How would you rate the cleanliness and orderliness of the shop floor at your facility? Enter the shop as a customer would and really look at the organization and personnel. Even with the best equipment and the brightest, most knowledgeable technicians, a customer may turn and walk if the shop appears in disarray and personnel look disheveled. If you expect to have customers feel comfortable bringing expensive aircraft into your shop, you need to have that same assurance of receiving quality service.
The lobby of your building often is the first look your visitors have of the inside of the building. In most businesses, the lobby sets the tone for the rest of the building and the esteem in which that organization holds its visitors. One of the best lobbies I know is large, has comfortable chairs, several courtesy phones, racks with the company’s literature, some up-to-date magazines, a large case that displays the company’s products and all is presided over by an efficient and cheerful receptionist who makes sure that you get connected with the person you came to see. It is clean, comfortable and efficient and makes an excellent first impression. At the same time, their major competitor has a lobby that is much smaller, a courtesy phone that can only be used while standing and only to call inside the plant. There is also no receptionist and you have to hope that someone from the adjacent office will see you if you need some help. It is interesting to note that the company with the attractive lobby has steadily moved up in their market share at the expense of the organization with the lobby without a receptionist.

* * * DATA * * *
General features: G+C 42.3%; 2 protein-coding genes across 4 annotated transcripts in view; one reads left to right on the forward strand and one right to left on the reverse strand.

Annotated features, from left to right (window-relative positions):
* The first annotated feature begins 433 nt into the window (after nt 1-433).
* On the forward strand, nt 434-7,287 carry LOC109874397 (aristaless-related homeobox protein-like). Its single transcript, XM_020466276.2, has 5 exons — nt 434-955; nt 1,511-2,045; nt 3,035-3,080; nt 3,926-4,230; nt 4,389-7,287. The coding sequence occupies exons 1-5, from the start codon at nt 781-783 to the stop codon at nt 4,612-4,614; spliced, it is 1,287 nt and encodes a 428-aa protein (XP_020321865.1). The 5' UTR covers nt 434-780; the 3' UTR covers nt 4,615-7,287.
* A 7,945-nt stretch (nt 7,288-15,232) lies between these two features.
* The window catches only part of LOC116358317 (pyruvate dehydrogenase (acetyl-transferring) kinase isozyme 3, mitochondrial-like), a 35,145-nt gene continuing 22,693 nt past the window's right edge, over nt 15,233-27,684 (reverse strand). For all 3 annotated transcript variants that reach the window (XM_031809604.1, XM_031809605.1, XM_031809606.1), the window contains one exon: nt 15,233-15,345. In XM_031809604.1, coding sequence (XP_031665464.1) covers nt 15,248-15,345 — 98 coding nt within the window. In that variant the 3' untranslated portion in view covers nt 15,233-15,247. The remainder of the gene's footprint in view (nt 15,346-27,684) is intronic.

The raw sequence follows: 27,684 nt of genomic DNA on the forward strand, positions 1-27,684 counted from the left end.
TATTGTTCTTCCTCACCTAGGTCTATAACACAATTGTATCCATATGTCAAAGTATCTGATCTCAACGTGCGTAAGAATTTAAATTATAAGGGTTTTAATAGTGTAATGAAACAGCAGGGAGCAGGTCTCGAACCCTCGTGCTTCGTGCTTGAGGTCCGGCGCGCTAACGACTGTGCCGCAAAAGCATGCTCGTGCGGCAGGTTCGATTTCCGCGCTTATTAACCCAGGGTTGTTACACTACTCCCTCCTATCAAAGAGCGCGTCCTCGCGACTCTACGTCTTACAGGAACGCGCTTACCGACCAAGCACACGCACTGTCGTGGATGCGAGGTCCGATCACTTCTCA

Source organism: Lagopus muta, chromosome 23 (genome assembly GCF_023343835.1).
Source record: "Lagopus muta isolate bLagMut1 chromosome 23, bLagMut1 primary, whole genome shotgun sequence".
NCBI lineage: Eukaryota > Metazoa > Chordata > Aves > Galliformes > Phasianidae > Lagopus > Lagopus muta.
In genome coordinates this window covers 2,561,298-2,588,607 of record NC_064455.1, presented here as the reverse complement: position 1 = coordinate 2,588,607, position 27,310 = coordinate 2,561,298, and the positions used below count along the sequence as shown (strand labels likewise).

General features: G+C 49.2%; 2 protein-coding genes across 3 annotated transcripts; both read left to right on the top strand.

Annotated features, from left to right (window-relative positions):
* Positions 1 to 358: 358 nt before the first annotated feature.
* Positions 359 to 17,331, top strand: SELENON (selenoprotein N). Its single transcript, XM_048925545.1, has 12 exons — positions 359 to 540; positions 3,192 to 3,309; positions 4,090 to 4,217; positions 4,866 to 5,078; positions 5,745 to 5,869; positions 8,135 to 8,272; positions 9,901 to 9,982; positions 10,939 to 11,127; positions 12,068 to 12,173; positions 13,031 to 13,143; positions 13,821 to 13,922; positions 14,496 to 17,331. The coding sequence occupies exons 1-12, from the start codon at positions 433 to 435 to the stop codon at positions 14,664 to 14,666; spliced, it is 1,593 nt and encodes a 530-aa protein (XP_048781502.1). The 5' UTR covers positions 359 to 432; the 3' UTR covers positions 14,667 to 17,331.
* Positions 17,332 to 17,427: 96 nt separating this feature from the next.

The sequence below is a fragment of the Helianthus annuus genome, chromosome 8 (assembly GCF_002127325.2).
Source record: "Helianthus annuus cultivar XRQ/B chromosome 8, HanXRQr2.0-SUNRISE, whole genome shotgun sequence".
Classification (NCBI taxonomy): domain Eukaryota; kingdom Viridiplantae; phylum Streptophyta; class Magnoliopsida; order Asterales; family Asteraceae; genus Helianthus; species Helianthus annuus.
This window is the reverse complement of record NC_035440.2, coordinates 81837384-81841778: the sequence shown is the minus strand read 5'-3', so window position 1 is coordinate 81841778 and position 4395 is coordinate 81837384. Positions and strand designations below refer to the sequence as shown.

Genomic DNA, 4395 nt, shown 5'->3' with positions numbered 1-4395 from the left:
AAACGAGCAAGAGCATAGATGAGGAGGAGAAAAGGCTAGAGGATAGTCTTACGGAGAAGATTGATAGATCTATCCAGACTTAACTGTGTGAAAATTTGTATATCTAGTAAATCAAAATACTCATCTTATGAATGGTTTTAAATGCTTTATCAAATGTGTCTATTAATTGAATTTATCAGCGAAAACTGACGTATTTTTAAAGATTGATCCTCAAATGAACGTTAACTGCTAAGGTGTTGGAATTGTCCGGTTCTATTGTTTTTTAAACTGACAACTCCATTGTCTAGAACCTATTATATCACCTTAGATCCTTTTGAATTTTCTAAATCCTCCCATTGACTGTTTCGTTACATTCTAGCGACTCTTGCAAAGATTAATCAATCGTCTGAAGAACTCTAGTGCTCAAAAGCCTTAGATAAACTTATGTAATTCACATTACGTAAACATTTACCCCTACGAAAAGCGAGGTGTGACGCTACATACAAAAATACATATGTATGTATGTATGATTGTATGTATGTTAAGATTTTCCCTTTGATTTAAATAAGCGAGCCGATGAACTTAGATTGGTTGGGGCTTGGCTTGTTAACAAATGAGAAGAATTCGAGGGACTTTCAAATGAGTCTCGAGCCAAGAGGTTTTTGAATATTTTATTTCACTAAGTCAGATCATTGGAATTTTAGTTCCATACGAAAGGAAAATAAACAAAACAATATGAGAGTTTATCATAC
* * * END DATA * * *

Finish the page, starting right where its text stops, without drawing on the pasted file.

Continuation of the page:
I realize that there is no way to prove a direct connection between the quality of the lobby and your market success, but, I am convinced that there is a direct connection between your lobby and the impact you have on your customers, prospects and other who use that area. Ask yourself, how do you enjoy doing business with an organization where the lobby is dingy or just downright dirty, has uncomfortable chairs, out of date magazines, dying plants and no one to look after the needs of their customers? Will you do business there? Or, will you go to the competition?

Attractive, functional signs
If yours is a large organization, take a cold, hard look at the signage, from the ones in the parking lot to the ones in the building, the shop floor and the ramp. How do they look? Are they clean and legible? Are they current or outdated? Are they informative or confusing? Are they helpful or indicative of a command-and-control mindset? You may say, So what? Strange as it may sound, visitors notice these things. Actually, it is not strange at all, because the original purpose of the signs was to help them navigate into and around your place. If the signs are confusing, your visitors will be confused. If the signs are old and tired, your visitors will think your organization is old and tired. The best organizations make sure their signs are up to date, have a uniform, attractive look are easy to read and provide the required guidance. Remember, signs are there to help your visitors and customers.
When you start digging into what it takes to provide superior service, you will find that first impressions are near the top the list in turning a prospect into a customer. And, if you have any doubts about this, ask your visitors and be ready for some surprising, maybe very uncomfortable answers.